As Iran Crude Oil moves into the market: What is the fate of Nigeria Economy

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As Iran Crude Oil moves into the global market: What is the fate of Nigeria Economy?, United State and European Union sanctions on Tehran were finally lifted on Saturday, Which makes the Iranian economy $150 billion richer. Iran has been gearing up for this moment for months and could soon return to the top ranks of global oil producers. We could remember that Iran has been under sanction since 2013 from US & EU following their connection with building of uranium used in making of nuclear bomb.

However the price of crude oil has been quite unfavorable in the global market for months now, dropping to below $30 a barrel. There is no doubt that a flood of new oil from Iran will likely push them even lower in no distance time. According to Brenda Shaffer, a professor at Georgetown University in Washington, D.C. "Iran is able quickly to pull oil out of storage and from tankers floating at sea ... which it has an interest to do soon, since it is paying to store that oil,”. Iran’s oil minister Bijan Zanganeh is of the opinion that the country is aiming to increase output by close to 1.5 million barrels by the end of 2016, taking daily production to 4.2 million. 
Iran no doubt is a big member of the oil cartel OPEC and following some recent diplomatic tensions between Iran and Saudi Arabia; John Defterios and Mark Thompson is of the view that the situation might get more complicated. As Saudi Arabia, the de-facto OPEC leader is already struggling to keep its market share (by discounting the price of their crude oil to US) and Iran's ambitions coupled with their comparative advantage could put it under even more pressure.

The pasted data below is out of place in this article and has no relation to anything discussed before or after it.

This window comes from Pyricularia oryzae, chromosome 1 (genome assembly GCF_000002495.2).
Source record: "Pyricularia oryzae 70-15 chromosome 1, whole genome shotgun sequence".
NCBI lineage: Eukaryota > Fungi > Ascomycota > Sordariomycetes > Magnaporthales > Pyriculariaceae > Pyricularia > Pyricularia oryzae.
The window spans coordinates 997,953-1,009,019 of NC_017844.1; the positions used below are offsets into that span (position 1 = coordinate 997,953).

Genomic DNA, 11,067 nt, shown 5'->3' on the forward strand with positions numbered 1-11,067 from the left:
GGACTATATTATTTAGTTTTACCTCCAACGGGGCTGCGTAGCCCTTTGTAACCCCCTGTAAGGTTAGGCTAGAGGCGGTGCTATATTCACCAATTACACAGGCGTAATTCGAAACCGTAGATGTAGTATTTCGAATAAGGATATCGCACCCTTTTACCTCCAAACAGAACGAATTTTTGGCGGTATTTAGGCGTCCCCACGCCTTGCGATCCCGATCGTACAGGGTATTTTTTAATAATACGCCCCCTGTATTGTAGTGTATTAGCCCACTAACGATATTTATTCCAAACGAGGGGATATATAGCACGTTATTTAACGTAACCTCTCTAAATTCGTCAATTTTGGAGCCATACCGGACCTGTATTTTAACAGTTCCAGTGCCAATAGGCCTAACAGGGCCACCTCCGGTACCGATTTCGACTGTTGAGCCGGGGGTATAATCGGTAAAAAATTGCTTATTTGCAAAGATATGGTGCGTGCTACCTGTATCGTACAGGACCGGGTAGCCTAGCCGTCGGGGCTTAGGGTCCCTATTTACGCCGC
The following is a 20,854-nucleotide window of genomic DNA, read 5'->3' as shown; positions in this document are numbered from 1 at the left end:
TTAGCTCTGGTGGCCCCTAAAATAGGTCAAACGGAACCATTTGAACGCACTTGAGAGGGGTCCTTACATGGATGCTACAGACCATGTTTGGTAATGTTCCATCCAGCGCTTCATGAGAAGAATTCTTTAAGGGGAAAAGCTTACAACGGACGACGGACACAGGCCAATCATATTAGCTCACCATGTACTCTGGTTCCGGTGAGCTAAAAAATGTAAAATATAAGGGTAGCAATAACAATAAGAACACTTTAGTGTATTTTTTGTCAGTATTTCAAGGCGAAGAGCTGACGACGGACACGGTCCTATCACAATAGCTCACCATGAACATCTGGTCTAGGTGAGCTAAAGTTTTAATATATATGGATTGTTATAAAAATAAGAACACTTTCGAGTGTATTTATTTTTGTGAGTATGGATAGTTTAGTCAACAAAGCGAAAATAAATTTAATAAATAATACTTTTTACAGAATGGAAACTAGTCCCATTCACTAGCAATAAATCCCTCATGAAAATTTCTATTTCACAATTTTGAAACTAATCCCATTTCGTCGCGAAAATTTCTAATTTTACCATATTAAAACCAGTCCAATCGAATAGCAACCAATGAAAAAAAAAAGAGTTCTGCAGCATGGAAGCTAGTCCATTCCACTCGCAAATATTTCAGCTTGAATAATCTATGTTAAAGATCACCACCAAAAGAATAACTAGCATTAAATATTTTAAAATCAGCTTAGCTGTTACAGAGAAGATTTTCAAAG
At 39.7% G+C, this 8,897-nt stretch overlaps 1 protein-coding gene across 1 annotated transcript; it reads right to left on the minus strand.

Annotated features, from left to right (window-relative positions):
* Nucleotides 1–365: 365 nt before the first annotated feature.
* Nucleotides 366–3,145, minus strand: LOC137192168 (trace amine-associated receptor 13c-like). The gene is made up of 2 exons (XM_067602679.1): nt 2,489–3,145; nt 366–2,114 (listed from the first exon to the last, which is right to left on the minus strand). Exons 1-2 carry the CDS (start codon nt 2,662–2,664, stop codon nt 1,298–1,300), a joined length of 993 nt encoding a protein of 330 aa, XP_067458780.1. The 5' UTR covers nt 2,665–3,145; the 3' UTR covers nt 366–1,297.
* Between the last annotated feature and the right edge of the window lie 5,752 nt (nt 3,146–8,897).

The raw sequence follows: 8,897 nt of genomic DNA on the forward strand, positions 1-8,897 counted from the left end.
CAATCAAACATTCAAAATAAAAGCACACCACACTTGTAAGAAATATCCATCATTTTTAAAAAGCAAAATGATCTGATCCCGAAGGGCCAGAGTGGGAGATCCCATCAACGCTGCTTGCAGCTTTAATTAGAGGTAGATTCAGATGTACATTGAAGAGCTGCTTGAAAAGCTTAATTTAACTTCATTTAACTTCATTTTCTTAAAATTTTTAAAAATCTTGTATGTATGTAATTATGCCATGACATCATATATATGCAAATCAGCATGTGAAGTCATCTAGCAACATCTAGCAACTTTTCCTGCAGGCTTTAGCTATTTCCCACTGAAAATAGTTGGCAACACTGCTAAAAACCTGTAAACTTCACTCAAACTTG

The question now is, where does Nigeria and her economy stand in the mix of all these dilemma?; the  proposal of N6.08trillion 2016 Budget by the Nigerian Government has generated divergent views among economic experts in the country. The budget which was based on a crude oil benchmark price of $38 per barrel and a production estimate of 2.2 million barrels per day for 2016. Nigeria in no doubt operates a mono-product economy and going by the state of infrastructures in the country many were of the view that N6 trillion will make little or no significant impact in the economy if nothing is being done to ameliorate the issue. Again the Nigeria exchange rate has been quite unfavorable in the global market following the depreciation of naira to the tune of N282 to a dollar in the parallel market last week.The Central bank of Nigeria in a recent measure lifted the ban on dollar deposit into commercial bank in order to ease trade and banned the sale of dollar to Bureau de Change operators which they believe had abandoned the original objective leading to their establishment, which was to serve retail end users who need $5,000 or less.
Mr. Shehu Mallam, (National President, Constance Shareholders Association of Nigeria) through his interview with Sunday Vanguard suggested that “For the economy to record tangible growth, government must embark on appropriate diversification. They should develop our infrastructure to maintain the diversification process. Also, government should give people proper orientation on the type of diversification they want to do. Creating jobs for the citizens should be given needed attention. The financial system must be strengthened to ensure prudent utilization of public funds. Without these things in place, no amount of money would keep the economy on the path of sustainable growth”. In summary I think Nigeria economy should prepare for the worst time because there are speculations that crude oil price could drop to $20 per barrel. Kindly share your view with us.

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